even courted his embraces here, removed afar off indeed; so far, as to preclude a possibility of ever attaining the possession of it-The Lord grant, that they who have hitherto slighted these overtures of mercy, may now embrace them with their whole hearts !-]
CLXXI. CHRIST A GREAT SAVIOUR.
Isai. xix. 20. They shall cry unto the Lord because of the oppressors, and He shall send them a Saviour, and a great One, and he shall deliver them.
GOD usually vouchsafes his mercies when we are reduced to the greatest straits
This is manifest in his most remarkable dispensations of providence and of grace
In the greatest extremity God promised to send a deliverer to Egypt
But there is a further reference to Christ as the Saviour of the Gentile world'
And it is in seasons of heavy dejection that He reveals himself to them
To him therefore we must look as the Saviour foretold in the text
I. In what respects He is "a great Saviour"
It is justly said by the Psalmist that "his greatness is unsearchable
Nevertheless we may, not unprofitably, endeavour to illustrate it
He is great when considered in his own person
[He has a name above every name either on earth or in heavenHe is exalted to be a prince that can give repentance and remission of sins d
* In this view it seems applicable to the angel who slew 185,000 of Sennacherib's army: for, though that deliverance was more immediately vouchsafed to the Jews under Hezekiah, yet in its consequences it extended to Egypt. Sennacherib had before conquered and ravaged Egypt; and it was most probable that if he had taken Jerusalem he would have again proceeded thither with his victorious army, and reduced that already desolated kingdom to the lowest ebb of misery. But perhaps there may be a further reference to some other deliverers. b This appears from the whole context, ver. 18-25 Ps. cxlv. 3. d Acts v. 31. VOL. II.
The voice of inspiration calls him," the great God and our Saviour"
He speaks of himself in terms of similar import —
Nor can any thing be more glorious than the description given of him by the prophet -]
He is also great in respect of the salvation he has wrought out for us
[Who can count the number of the sins from which he has delivered us?
Or estimate the misery from 'which he has redeemed us ?Through our whole lives we have been heaping up treasures of wrath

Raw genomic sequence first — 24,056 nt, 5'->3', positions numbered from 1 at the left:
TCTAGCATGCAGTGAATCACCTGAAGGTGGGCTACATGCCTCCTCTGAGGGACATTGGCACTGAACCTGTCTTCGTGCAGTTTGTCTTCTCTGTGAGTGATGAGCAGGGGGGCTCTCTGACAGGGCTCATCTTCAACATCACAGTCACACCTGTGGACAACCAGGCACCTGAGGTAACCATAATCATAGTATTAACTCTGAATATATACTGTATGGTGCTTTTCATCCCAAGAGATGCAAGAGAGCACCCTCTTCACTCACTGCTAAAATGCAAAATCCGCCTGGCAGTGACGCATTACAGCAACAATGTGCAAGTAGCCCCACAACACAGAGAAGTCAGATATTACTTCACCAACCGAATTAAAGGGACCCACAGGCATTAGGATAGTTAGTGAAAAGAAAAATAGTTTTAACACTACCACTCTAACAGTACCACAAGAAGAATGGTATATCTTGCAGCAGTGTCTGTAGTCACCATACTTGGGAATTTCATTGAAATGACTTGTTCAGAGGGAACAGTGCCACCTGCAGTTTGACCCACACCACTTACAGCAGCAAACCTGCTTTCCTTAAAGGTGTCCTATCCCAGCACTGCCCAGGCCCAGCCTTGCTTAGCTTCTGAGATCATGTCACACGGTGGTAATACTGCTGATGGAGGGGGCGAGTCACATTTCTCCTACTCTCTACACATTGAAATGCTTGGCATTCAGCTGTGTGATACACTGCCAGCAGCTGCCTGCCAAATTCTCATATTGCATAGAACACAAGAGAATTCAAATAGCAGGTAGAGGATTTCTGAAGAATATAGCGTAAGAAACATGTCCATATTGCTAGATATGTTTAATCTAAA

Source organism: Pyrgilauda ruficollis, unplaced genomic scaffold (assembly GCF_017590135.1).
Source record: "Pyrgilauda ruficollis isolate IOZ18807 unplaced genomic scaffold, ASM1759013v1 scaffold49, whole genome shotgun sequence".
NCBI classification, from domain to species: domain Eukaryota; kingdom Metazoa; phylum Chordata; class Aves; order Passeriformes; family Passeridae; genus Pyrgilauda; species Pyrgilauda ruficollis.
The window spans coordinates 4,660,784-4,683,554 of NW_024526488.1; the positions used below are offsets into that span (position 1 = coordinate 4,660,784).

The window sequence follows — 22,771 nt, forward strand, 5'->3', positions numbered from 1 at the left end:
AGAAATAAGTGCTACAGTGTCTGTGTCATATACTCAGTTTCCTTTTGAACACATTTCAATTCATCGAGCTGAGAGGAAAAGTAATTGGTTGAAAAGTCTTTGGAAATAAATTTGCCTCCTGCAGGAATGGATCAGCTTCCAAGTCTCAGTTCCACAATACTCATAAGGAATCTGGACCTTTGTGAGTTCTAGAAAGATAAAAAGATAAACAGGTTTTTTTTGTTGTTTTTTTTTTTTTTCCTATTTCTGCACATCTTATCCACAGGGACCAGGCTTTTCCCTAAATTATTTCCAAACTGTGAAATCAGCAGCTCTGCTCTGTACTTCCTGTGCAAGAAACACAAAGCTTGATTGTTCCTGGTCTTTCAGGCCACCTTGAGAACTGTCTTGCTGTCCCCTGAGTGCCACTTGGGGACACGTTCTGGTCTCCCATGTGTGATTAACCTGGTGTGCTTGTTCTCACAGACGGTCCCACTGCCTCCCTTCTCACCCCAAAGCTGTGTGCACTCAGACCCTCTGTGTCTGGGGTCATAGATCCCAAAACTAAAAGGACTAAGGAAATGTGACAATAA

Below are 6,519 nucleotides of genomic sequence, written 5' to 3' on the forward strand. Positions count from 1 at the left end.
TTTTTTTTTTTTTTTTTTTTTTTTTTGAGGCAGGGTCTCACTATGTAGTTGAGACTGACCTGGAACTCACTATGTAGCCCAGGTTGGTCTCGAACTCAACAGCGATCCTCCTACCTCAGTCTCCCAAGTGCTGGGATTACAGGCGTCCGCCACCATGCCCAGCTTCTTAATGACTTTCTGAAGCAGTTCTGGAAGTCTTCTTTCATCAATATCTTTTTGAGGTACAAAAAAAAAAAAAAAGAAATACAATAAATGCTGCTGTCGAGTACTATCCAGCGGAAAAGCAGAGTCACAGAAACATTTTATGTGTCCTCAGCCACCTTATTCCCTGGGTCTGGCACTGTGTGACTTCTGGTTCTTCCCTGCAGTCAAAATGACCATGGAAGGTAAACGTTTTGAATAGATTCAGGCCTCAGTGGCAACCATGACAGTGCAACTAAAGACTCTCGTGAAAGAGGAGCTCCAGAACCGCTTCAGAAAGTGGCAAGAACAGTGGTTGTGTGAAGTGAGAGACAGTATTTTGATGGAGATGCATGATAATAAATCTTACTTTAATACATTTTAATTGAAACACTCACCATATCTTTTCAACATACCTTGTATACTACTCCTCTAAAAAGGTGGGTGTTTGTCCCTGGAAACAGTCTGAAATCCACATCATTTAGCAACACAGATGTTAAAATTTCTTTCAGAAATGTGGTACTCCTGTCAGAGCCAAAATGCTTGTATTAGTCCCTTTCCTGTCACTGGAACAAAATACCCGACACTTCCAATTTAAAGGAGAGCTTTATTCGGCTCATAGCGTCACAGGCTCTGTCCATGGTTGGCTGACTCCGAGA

Yet there is no condemnation to us if we be interested in him
Besides, he has purchased for us an eternal inheritance in heaven
We must know all the glories of heaven and the horrors of hell, before we can fully appreciate the greatness of his salvation-]
But before we speak peace to ourselves, it becomes us to enquire
II. For whose deliverance he is sent
Great as his mercy is, it will not indiscriminately extend to all
They, for whose relief he comes, are "oppressed" with the burthen of sin
[The generality, alas! are well contented with their bondage
If he should offer to deliver them they would thrust him from them
But there are some who mourn like the saints of oldThey desire nothing so much as to be delivered from their corruptions
For these Jesus came down from heaven, and died upon the
Nor, though they be lawful captives, will he leave them in the hand of their enemies "-]
They at the same time "cry earnestly to the Lord" for deliverance
[There are some, it must be confessed, who are uneasy in
k Acts vii. 37, 39.
Isai, xlix. 24, 25.
their sins, yet do not with fervour and constancy implore his mercy
Such therefore, notwithstanding their uneasiness, obtain no help from him
His mercy is promised to those alone who seek it with importunity
But humble and believing suppliants shall never be rejected by him
They shall find him a great, compassionate, and all-sufficient Saviour-]
[Let those who are unconcerned about their sins reflect on their state
Would God have sent them such a Saviour if their condition had not required it ?—
Or, will they take occasion from this grace to live more securely in their sins?—
Let them consider that their cries, however available now, will soon be of no effect
Let those who are conflicting with sin and Satan lift up their heads with joy
However desperate their state may seem, their redemption draweth nigh
Nor shall all the powers of darkness rescue them from their Redeemer's hands P
Let those who have experienced deliverance adore their Lord
Let them still go on, "strong in the grace that is in Christ Jesus"
And soon they shall join in eternal Hallelujahs to God and to the Lamb-]
Jer. xxiii. 6. This is his name, whereby he shall be called, THE LORD OUR RIGHTEOUSNESS.
THE writings of the prophets no less than of the apostles testify of Christ: nor can we any where find a fuiter exhibition of his character than in the words before us As to his origin, he is " a branch from the root of David;" and, in his character, "a righteous "brauch. His